Dalton Phillips, the chief executive of Morrisons, had an early start this morning - 5am to be precise - at his company's new online distribution factory in the Midlands.
After lagging behind competitors for years, saying web based shopping was not profitable, the Yorkshire-based supermarket is now launching a full online shopping service and he was there on the first round, delivering to Kate Goodhew near Coalville in Leicestershire.
But today's early start might not be enough to make up for the business being late to the online market which is growing massively as today's British Retail Consortium statistics show.
The company had a dreadful Christmas, have had to issue a profit warning and has fallen behind in online, the speed of opening high street convenience stores and the discount stores like Aldi and Lidl are grabbing business too.
Phillips admitted: "I wish we'd started earlier...we are going from a standing start ... all of our competitors are in it and we are not".
But he told me he'd been surprised at the speed UK shoppers have moved online, with an increasingly sophisticated and demanding consumer.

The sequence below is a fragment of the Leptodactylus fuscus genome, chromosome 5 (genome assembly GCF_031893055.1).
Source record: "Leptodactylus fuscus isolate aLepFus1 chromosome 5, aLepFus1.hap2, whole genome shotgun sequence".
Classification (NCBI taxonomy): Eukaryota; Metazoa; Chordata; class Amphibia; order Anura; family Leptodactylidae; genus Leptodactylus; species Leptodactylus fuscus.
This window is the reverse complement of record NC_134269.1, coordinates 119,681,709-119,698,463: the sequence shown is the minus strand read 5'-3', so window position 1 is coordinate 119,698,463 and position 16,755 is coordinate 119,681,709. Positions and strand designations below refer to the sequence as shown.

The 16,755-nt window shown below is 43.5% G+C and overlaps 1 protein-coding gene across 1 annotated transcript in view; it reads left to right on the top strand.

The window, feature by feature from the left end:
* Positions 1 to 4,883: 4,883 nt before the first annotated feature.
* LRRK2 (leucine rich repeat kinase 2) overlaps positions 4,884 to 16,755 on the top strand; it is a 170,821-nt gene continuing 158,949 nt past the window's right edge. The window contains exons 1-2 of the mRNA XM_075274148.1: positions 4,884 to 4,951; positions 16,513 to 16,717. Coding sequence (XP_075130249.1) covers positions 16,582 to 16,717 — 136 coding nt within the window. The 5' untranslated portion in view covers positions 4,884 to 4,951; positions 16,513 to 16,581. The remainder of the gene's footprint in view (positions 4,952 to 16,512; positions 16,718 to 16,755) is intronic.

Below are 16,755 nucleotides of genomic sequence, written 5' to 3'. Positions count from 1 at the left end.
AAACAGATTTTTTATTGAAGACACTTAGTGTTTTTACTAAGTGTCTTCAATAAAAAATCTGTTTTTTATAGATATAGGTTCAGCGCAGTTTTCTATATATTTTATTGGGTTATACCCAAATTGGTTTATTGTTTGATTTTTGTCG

Using technology developed by Ocado, Morrisons is now piling into online and the firm hopes to be able to deliver to half the households in the country by the end of the year.
But add together changes in technology, five years of falling disposable incomes and aggressive new discounters too, there is considerable pressure not just on Morrisons but on the rest of the middle market players. Phillips said: "Clearly we have to be careful".
And it is unlikely to get any easier.
Bill Grimsey, the former boss of Wickes and Iceland, told me that one of the big four supermarkets is likely to disappear in the next five years.
He predicted that Internet giant Amazon is likely to move into the grocery market in the UK, already being trialled in the US, and offer goods at prices that are just impossible for others to compete with.
The supermarket business has always been aggressive, but as we become more demanding and less loyal consumers, there is nothing inevitable about the big bruisers' dominance lasting forever.